Principle Power works with BOEM on offshore Oregon wind project

The U.S. Bureau of Ocean Energy Management (BOEM) said that Principle Power has submitted an unsolicited request for a commercial offshore wind power lease in the ocean off of Oregon.

In a public notice to be published in the Sept. 30 Federal Register, the agency: describes the proposal submitted by Principle Power to acquire an Outer Continental Shelf (OCS) commercial wind lease; solicits indications of interest in obtaining a commercial lease for wind energy development on the OCS offshore Oregon in this same area; and solicits initial public input regarding this area, the potential environmental consequences of wind energy development in the area, and the multiple uses of the area.

On May 15, BOEM received an unsolicited request from Principle Power for a commercial wind lease. Principle Power’s proposed project, the “WindFloat Pacific Project,” would consist of a floating demonstration facility offshore Coos Bay, Ore. The project is designed to generate 30 MW from five floating “WindFloat” units, each equipped with a 6-MW offshore wind turbine, connected by inter-unit electrical cabling, with a single transmission cable exporting electricity to the mainland that would extend across both federal and state lands.

The project would be located about 16 nautical miles west of Coos Bay in water depths of approximately 1,400 feet.

In 2011, the U.S. Department of Energy (DOE) and Department of the Interior Office of Energy Efficiency and Renewable Energy released the National Offshore Wind Strategy, which identified challenges facing development of offshore wind energy and outlined actions to support the goals of developing an offshore wind industry. DOE’s Wind and Water Power Program released a formal Offshore Wind Innovation and Demonstration Initiative, consistent with the National Offshore Wind Strategy goals, to promote and accelerate responsible commercial offshore wind development.

To address the objectives of the strategy, funding was planned for Advanced Technology Demonstration Projects that verify innovative designs and technology developments and validate full performance and cost under real operating and market conditions. In December 2012, the DOE announced funding for seven offshore wind demonstration projects.

The awards went to projects that demonstrated the ability to progress toward achieving the national goals of the National Offshore Wind Strategy. Principle Power was selected as one of the seven. From the seven original projects selected for an award, DOE will choose three projects for continued funding in the spring of 2014. Principle Power has submitted this lease request to BOEM in an effort to move forward in the DOE funding process.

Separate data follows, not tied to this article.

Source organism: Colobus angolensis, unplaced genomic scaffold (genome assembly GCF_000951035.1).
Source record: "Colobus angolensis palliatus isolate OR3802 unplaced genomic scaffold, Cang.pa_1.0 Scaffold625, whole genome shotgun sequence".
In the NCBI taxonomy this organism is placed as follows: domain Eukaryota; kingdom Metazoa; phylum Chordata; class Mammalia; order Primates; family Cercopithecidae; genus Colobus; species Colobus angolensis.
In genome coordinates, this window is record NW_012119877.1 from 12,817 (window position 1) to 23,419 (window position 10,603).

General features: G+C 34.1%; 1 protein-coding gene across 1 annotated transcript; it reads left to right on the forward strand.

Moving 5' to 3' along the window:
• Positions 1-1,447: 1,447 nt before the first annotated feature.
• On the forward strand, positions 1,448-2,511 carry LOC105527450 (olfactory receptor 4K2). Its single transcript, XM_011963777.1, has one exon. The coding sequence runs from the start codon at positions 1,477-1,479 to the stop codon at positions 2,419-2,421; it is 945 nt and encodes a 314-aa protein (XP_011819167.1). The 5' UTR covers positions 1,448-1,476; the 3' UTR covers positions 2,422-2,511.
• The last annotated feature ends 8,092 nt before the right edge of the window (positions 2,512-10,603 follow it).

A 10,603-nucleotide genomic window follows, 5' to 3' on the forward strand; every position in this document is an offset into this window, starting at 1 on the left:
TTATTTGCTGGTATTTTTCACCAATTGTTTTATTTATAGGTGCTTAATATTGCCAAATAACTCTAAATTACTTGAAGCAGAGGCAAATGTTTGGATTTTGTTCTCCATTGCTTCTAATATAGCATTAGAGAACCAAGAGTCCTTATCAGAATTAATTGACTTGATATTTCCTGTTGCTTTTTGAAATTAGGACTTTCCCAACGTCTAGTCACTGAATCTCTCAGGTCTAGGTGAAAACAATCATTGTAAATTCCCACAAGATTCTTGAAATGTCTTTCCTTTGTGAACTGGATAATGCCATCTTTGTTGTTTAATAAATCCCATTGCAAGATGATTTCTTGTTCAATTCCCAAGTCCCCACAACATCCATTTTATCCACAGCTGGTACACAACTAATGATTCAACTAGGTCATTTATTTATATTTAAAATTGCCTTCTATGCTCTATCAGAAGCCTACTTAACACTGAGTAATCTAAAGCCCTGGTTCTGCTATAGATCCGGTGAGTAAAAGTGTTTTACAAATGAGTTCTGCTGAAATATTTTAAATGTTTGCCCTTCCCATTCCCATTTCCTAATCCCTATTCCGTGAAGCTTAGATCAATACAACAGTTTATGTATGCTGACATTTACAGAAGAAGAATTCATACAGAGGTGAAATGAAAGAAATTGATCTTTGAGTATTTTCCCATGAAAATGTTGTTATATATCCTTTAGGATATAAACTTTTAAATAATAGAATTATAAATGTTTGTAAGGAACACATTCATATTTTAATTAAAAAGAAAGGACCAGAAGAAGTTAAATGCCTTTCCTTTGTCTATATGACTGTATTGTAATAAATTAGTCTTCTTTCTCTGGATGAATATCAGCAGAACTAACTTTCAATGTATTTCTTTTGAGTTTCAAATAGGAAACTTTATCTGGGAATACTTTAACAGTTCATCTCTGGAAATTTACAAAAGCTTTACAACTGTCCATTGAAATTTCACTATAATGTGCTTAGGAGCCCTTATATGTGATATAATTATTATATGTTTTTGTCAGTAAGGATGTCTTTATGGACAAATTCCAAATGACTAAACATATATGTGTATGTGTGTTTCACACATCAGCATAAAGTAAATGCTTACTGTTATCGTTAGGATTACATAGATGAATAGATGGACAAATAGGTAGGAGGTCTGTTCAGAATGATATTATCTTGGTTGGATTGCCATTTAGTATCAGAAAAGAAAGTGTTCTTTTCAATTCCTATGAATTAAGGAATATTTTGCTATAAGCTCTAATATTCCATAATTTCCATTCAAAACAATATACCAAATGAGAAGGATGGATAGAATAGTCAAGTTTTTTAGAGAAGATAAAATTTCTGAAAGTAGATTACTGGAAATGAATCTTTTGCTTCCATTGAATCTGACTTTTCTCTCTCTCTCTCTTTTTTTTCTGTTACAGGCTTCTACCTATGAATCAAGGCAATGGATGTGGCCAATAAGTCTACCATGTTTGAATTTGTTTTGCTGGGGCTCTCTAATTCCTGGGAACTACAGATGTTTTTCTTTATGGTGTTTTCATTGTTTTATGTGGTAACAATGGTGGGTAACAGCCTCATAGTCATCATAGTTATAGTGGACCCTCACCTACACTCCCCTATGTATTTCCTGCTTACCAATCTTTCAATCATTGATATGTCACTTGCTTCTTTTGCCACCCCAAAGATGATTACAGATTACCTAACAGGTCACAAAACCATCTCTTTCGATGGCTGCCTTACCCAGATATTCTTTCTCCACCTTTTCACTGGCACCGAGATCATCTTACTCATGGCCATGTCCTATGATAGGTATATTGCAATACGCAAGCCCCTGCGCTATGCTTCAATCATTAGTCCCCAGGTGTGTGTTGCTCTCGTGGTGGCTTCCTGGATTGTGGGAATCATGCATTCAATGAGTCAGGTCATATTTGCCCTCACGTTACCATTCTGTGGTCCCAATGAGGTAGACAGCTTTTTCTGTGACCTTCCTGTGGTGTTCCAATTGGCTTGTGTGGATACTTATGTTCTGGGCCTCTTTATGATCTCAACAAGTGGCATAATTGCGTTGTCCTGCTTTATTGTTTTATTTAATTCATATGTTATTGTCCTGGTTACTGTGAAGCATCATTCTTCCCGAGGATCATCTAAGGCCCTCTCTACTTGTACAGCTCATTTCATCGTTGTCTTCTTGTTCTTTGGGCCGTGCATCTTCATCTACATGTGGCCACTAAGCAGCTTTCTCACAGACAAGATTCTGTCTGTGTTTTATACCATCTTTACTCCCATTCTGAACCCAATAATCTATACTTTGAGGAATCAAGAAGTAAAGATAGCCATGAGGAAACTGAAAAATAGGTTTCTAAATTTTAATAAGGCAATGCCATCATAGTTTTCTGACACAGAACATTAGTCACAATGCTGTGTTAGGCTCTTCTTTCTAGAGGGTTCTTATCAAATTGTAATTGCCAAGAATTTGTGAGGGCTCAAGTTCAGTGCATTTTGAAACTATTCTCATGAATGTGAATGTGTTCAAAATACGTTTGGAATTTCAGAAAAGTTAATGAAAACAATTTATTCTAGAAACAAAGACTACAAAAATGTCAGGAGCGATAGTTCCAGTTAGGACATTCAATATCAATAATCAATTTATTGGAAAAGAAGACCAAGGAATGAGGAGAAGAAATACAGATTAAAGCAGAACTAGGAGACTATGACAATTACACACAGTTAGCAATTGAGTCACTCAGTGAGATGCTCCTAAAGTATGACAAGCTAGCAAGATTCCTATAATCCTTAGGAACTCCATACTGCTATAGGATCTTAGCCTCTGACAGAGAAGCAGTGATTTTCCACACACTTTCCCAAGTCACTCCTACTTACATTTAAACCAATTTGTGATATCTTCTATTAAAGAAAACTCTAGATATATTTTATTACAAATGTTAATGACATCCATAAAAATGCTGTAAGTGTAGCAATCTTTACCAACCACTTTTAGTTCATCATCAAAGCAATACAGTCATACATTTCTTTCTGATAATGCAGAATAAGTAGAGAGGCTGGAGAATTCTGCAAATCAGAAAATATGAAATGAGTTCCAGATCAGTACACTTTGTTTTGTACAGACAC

DOE’s seven picked projects are scattered around the country

The DOE said last December that each of these seven projects will receive up to $4m to complete the engineering, site evaluation, and planning phase of their project. Upon completion of this phase, the DOE Wind Program will select up to three of these projects to advance the follow-on design, fabrication, and deployment phases to achieve commercial operation by 2017. These projects will be eligible for up to $47m over four years, subject to congressional appropriations.

The seven projects selected for the first phase of this six-year initiative were:

  • Baryonyx Corp., based in Austin, Texas, plans to install three 6-MW direct-drive wind turbines in state waters near Port Isabel, Texas.
  • Fishermen’s Atlantic City Windfarm plans to install up to six direct-drive turbines in state waters three miles off the coast of Atlantic City, N.J.
  • Lake Erie Development Corp., a regional public-private partnership based in Cleveland, Ohio, plans to install nine 3-MW direct-drive wind turbines on “ice breaker” monopile foundations designed to reduce ice loading. The project will be installed on Lake Erie, seven miles off the coast of Cleveland.
  • Seattle, Wash.-based Principle Power plans to install five semi-submersible floating foundations outfitted with 6-MW direct-drive offshore wind turbines. The project will be sited in deep water 10 to 15 miles from Coos Bay, Oregon. Principle Power’s semi-submersible foundations will be assembled near the project site in Oregon, helping to reduce installation costs.
  • Statoil North America of Stamford, Conn., plans to deploy four 3-MW wind turbines on floating spar buoy structures in the Gulf of Maine off Boothbay Harbor at a water depth of approximately 460 feet.
  • The University of Maine plans to install a pilot floating offshore wind farm with two 6-MW direct-drive turbines on concrete semi-submersible foundations near Monhegan Island.
  • Dominion Virginia Power plans to design, develop, and install two 6-MW direct-drive turbines off the coast of Virginia Beach on innovative “twisted jacket” foundations that offer the strength of traditional jacket or space-frame structures but use substantially less steel.
About Barry Cassell 20414 Articles
Barry Cassell is Chief Analyst for GenerationHub covering coal and emission controls issues, projects and policy. He has covered the coal and power generation industry for more than 24 years, beginning in November 2011 at GenerationHub and prior to that as editor of SNL Energy’s Coal Report. He was formerly with Coal Outlook for 15 years as the publication’s editor and contributing writer, and prior to that he was editor of Coal & Synfuels Technology and associate editor of The Energy Report. He has a bachelor’s degree from Central Michigan University.